Originally Posted by MFinMO
#1;My family has a C-corp that owns an interest in an LLC. The LLC owns farm ground. If the C-corp sold it's interest in the LLC, can the C-corp take 33% of the proceeds and do a 1031 exchange into another property via the creation of another LLC?
#2;Or does it have to reinvest 100% of the proceeds?
Rough example: the C-corp becomes a 25% partner in the LLC by investing $100,000 & the LLC buys $400,000 worth of farm ground. The C-corp wants to sell it's interest in the LLC for $300,000 ($200,000 in LTCG) but wants to take $100,000 of those proceeds and reinvest into another LLC to buy more farm ground.
#1;I guess it depends.The C corp’s PS interests ain LLC are specifically excluded from 1031 ex.treatment. PS interests are personal property, and are not considered to be like kind to the acquisition of pty. However, with proper advanced tax planning, partners can restructure their ownership position so that they could qualify for a future 1031 Tax Deferred Exchange transaction involving the underlying pty held in the PS entity.
however, interests, however, in biz entities,i.e., partnership interest, shares of a corporation or membership interests in an MMLLC do not qualify for 1031 tax deferred exchange treatment, even if those business entities manage or hold investment real property.
Note;to claim a 1031 exchange doesn’t relieve the LLC of its cg tax burden on the faarm ground. it only defers it until the new pty involved in the exchange is sold. At that time, the tax deferred by the 1031 swap will come due. There is no amortization method to pay down gains taxes while holding onto the new like-kind property.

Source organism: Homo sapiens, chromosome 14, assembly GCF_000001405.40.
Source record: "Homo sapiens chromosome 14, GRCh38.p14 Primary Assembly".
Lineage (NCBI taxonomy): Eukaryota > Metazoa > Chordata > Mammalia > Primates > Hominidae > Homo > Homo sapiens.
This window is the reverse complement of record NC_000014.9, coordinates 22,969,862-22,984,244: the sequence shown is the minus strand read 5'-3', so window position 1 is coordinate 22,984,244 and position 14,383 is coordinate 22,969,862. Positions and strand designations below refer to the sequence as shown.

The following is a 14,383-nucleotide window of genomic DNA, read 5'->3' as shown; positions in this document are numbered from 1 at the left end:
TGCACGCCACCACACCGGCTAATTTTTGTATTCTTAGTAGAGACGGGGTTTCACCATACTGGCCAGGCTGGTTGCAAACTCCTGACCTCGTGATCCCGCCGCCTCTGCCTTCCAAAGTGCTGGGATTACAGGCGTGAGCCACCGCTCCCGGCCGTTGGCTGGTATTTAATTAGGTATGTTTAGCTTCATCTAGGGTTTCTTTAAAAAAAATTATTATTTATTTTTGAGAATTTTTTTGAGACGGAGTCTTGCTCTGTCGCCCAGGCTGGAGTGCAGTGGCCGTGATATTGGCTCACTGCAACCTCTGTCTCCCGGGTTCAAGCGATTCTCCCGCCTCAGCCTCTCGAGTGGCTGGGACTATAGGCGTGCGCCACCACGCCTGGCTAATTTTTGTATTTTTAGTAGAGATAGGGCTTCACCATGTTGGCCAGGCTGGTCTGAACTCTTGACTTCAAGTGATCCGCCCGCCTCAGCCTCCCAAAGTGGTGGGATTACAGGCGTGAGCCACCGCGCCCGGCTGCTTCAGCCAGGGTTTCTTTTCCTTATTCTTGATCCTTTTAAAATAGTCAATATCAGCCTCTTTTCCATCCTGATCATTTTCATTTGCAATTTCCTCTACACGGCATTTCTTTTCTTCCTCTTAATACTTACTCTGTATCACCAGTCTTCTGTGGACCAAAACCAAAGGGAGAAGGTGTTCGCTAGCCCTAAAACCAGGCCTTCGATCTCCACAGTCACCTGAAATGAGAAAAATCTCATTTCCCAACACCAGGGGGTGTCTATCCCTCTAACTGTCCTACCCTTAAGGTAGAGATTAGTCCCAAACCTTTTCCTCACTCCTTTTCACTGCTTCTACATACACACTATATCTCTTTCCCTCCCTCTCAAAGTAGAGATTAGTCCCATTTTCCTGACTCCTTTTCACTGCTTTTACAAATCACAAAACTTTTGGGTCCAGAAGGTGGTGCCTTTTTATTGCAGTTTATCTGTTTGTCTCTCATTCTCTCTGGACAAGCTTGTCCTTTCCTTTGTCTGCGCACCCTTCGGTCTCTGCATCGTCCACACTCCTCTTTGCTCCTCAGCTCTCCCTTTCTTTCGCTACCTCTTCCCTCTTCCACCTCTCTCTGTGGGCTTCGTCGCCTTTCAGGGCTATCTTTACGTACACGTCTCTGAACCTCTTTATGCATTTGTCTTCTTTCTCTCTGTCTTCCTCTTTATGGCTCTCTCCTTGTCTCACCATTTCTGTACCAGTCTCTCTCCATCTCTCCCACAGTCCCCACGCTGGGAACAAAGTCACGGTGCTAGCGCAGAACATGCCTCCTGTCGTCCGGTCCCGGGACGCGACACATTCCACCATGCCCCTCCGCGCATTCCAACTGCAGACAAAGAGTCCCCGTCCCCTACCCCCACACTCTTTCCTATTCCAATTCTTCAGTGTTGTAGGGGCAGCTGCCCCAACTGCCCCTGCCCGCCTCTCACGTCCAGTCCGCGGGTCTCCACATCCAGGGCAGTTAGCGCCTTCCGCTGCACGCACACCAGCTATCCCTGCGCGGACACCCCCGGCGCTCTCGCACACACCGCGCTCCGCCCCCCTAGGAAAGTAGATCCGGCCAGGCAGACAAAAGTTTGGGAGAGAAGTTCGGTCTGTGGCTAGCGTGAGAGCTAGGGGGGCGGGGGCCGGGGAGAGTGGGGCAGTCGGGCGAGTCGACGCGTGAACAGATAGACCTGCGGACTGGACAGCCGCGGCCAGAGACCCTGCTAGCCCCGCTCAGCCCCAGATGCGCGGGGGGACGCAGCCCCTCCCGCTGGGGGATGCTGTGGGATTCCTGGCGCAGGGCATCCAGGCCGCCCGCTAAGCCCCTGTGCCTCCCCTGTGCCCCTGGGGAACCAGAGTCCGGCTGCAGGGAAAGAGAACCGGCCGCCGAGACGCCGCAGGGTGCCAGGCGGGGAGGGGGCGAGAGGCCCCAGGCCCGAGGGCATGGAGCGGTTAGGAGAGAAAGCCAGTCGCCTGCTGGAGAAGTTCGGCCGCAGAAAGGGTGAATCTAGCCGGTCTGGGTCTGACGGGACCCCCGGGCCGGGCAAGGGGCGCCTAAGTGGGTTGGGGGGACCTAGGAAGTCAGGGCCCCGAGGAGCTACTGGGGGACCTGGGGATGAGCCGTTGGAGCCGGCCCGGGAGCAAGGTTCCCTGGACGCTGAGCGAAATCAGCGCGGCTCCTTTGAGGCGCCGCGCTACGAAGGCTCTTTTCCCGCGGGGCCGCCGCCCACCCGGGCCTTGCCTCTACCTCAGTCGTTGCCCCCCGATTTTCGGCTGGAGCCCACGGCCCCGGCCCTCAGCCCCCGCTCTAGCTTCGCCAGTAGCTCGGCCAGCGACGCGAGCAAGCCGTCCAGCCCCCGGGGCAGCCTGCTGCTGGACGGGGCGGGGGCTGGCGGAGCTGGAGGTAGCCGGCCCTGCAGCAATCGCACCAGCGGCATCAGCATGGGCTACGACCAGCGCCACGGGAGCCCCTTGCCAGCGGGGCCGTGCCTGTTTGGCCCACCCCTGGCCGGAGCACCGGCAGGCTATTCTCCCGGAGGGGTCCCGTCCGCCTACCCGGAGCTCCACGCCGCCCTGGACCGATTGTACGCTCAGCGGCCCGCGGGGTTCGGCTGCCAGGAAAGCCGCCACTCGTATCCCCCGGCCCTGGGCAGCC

#2; all cash proceeds from the sale of the relinquished pty must be reinvested in the replacement pty to avoid recognized taxable gain from the exchange;aslongas you trade up, and all the cash is reinvested, no taxable boot. But if you trade down, and all the cash is not reinvested, the net cash back to you is treated as cash boot received and recognized as taxable gain on your return.However, there is an adjustment to cash boot received not realized by many when the exchange is originated and in the planning stages. Selling expenses,i.e., commission, recording fees or etc paid in connection with a 1031 exchange are treated as cash boot paid and offsets any boot received. This means you can trade down by the amount of your selling expenses paid and still have no recognized gain. For example, assume thatYou sell your relinquished pty and the cash proceeds total $135k. Your selling expenses total $32k of which you paid $10k outside of escrow. The balance of the selling expenses or $22k was paid through escrow and the net proceeds of $113k are paid into your trust account. At this point, your net cash boot received is $103k and this is the amount you need to reinvest to avoid net boot received and taxable income.